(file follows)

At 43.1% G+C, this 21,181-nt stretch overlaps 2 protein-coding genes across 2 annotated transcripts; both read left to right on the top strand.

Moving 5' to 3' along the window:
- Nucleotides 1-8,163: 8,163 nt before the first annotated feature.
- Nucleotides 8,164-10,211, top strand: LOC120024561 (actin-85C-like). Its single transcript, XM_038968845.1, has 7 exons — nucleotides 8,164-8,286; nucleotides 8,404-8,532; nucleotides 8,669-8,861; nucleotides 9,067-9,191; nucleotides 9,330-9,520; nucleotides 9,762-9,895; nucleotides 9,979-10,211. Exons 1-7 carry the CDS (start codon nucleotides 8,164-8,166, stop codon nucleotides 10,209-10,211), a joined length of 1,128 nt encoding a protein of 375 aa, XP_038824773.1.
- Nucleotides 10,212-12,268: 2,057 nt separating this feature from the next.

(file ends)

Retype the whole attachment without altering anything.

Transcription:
At 43.1% G+C, this 21,181-nt stretch overlaps 2 protein-coding genes across 2 annotated transcripts; both read left to right on the top strand.

Moving 5' to 3' along the window:
- Nucleotides 1-8,163: 8,163 nt before the first annotated feature.
- Nucleotides 8,164-10,211, top strand: LOC120024561 (actin-85C-like). Its single transcript, XM_038968845.1, has 7 exons — nucleotides 8,164-8,286; nucleotides 8,404-8,532; nucleotides 8,669-8,861; nucleotides 9,067-9,191; nucleotides 9,330-9,520; nucleotides 9,762-9,895; nucleotides 9,979-10,211. Exons 1-7 carry the CDS (start codon nucleotides 8,164-8,166, stop codon nucleotides 10,209-10,211), a joined length of 1,128 nt encoding a protein of 375 aa, XP_038824773.1.
- Nucleotides 10,212-12,268: 2,057 nt separating this feature from the next.